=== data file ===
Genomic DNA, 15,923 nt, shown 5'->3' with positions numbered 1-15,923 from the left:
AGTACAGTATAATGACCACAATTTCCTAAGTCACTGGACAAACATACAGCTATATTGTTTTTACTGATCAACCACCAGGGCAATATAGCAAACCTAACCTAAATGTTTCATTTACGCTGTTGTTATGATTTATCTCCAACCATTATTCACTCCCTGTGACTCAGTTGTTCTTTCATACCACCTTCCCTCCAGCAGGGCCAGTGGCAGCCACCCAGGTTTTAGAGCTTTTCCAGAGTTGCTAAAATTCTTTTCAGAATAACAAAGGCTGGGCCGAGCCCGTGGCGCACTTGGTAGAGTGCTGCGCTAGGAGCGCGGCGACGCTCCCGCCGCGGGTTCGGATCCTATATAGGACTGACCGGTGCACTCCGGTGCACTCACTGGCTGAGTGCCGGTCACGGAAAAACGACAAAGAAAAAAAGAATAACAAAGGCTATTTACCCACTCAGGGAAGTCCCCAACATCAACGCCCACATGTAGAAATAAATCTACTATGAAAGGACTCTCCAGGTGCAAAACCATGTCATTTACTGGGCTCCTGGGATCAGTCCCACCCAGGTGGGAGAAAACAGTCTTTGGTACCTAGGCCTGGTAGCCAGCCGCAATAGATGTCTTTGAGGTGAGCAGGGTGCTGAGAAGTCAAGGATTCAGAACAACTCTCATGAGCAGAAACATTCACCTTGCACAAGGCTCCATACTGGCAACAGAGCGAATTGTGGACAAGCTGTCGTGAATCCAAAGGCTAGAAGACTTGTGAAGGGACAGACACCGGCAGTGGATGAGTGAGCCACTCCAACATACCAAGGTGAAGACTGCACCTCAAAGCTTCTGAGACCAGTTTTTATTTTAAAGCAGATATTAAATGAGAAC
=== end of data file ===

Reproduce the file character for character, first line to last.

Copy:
Genomic DNA, 15,923 nt, shown 5'->3' with positions numbered 1-15,923 from the left:
AGTACAGTATAATGACCACAATTTCCTAAGTCACTGGACAAACATACAGCTATATTGTTTTTACTGATCAACCACCAGGGCAATATAGCAAACCTAACCTAAATGTTTCATTTACGCTGTTGTTATGATTTATCTCCAACCATTATTCACTCCCTGTGACTCAGTTGTTCTTTCATACCACCTTCCCTCCAGCAGGGCCAGTGGCAGCCACCCAGGTTTTAGAGCTTTTCCAGAGTTGCTAAAATTCTTTTCAGAATAACAAAGGCTGGGCCGAGCCCGTGGCGCACTTGGTAGAGTGCTGCGCTAGGAGCGCGGCGACGCTCCCGCCGCGGGTTCGGATCCTATATAGGACTGACCGGTGCACTCCGGTGCACTCACTGGCTGAGTGCCGGTCACGGAAAAACGACAAAGAAAAAAAGAATAACAAAGGCTATTTACCCACTCAGGGAAGTCCCCAACATCAACGCCCACATGTAGAAATAAATCTACTATGAAAGGACTCTCCAGGTGCAAAACCATGTCATTTACTGGGCTCCTGGGATCAGTCCCACCCAGGTGGGAGAAAACAGTCTTTGGTACCTAGGCCTGGTAGCCAGCCGCAATAGATGTCTTTGAGGTGAGCAGGGTGCTGAGAAGTCAAGGATTCAGAACAACTCTCATGAGCAGAAACATTCACCTTGCACAAGGCTCCATACTGGCAACAGAGCGAATTGTGGACAAGCTGTCGTGAATCCAAAGGCTAGAAGACTTGTGAAGGGACAGACACCGGCAGTGGATGAGTGAGCCACTCCAACATACCAAGGTGAAGACTGCACCTCAAAGCTTCTGAGACCAGTTTTTATTTTAAAGCAGATATTAAATGAGAAC